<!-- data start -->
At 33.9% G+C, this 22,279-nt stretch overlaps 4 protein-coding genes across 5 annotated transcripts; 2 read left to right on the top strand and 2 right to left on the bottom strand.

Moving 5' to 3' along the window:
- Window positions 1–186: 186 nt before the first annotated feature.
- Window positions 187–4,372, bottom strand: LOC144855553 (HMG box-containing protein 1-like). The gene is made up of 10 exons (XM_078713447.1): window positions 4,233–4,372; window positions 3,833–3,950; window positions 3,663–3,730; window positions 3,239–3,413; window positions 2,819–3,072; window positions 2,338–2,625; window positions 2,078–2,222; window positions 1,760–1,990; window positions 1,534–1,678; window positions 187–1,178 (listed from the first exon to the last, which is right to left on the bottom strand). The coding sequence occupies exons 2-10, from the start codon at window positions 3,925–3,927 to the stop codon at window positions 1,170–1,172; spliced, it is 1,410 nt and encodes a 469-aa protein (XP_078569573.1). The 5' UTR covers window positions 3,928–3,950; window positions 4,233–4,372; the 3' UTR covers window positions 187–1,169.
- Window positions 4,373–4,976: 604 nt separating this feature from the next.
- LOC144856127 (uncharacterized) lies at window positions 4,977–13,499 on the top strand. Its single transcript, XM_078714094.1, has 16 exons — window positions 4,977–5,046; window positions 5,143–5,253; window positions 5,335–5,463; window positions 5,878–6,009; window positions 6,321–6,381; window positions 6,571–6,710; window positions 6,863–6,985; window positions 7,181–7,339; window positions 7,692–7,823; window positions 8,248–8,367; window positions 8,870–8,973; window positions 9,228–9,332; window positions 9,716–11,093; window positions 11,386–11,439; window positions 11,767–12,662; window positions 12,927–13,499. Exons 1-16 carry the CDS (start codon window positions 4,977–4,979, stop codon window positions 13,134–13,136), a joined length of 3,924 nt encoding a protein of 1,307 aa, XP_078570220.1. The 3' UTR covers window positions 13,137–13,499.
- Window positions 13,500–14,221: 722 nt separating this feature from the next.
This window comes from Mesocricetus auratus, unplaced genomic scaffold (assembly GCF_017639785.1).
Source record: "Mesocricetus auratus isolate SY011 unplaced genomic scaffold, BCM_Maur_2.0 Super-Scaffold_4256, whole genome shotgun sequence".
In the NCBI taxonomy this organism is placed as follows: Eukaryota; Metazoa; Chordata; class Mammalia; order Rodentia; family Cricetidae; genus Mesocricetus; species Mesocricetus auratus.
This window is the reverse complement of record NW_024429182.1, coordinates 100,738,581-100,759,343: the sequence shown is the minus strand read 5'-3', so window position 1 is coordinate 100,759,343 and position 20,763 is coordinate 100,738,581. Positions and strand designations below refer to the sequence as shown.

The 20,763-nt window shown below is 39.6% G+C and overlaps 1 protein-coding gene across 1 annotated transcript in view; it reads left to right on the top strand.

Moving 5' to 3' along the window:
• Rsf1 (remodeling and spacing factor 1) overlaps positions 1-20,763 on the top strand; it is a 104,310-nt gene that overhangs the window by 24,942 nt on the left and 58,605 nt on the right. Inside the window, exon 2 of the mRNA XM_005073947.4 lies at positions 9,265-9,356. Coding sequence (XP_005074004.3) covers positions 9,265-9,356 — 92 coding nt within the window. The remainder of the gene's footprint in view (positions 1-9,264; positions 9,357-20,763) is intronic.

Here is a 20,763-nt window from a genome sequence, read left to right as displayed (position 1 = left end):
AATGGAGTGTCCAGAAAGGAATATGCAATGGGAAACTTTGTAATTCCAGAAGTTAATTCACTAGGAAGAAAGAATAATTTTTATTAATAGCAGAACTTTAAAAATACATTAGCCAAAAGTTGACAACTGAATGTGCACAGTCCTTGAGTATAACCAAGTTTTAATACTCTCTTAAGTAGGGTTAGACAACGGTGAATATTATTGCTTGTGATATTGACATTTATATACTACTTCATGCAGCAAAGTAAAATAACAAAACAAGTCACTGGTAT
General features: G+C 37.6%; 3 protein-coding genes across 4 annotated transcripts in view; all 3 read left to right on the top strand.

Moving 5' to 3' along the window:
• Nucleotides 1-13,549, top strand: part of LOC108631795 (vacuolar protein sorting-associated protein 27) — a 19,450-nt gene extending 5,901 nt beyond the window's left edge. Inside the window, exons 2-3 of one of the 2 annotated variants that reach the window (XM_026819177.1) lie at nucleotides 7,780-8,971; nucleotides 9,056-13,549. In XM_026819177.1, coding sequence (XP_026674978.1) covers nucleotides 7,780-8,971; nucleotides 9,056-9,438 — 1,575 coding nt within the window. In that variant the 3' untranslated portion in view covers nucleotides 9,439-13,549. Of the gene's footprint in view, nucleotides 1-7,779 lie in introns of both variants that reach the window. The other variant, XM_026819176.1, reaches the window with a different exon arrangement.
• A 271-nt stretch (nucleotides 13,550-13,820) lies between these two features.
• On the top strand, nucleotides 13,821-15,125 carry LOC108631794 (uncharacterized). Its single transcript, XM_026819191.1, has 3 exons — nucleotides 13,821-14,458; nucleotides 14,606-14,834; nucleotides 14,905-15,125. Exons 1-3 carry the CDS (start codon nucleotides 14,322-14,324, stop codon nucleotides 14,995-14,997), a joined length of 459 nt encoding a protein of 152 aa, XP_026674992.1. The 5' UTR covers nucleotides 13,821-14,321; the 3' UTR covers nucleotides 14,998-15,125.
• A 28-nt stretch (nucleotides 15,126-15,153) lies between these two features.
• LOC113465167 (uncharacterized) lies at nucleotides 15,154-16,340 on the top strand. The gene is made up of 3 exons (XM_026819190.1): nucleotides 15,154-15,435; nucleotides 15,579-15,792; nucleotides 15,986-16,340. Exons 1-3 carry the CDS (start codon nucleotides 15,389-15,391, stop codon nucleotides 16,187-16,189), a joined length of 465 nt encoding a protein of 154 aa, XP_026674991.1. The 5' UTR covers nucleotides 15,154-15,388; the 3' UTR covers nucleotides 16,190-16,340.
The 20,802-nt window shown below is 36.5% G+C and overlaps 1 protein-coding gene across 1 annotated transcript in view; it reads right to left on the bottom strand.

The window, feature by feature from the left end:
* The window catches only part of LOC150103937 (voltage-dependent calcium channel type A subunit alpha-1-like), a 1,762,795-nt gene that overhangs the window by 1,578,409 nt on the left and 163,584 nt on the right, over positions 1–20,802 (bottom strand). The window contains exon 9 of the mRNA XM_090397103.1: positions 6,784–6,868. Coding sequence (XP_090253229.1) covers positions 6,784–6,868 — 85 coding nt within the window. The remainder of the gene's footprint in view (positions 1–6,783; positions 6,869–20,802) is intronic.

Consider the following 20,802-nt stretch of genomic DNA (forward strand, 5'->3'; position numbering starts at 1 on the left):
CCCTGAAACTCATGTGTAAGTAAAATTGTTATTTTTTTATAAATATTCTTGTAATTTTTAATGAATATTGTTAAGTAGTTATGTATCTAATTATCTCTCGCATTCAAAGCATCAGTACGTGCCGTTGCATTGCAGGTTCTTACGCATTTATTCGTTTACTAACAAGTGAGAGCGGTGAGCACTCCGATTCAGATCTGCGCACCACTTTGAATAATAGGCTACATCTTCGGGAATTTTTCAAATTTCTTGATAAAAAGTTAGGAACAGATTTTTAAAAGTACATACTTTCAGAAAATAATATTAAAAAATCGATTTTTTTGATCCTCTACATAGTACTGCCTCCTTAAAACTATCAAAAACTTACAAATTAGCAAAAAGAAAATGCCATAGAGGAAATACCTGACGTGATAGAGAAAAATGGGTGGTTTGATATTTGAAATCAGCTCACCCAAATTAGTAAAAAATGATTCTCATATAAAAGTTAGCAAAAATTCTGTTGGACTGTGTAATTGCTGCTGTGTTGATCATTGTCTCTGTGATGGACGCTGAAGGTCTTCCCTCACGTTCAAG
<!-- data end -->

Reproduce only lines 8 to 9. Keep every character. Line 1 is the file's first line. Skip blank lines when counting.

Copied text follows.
This window comes from Mesocricetus auratus, unplaced genomic scaffold (assembly GCF_017639785.1).
Source record: "Mesocricetus auratus isolate SY011 unplaced genomic scaffold, BCM_Maur_2.0 Super-Scaffold_4256, whole genome shotgun sequence".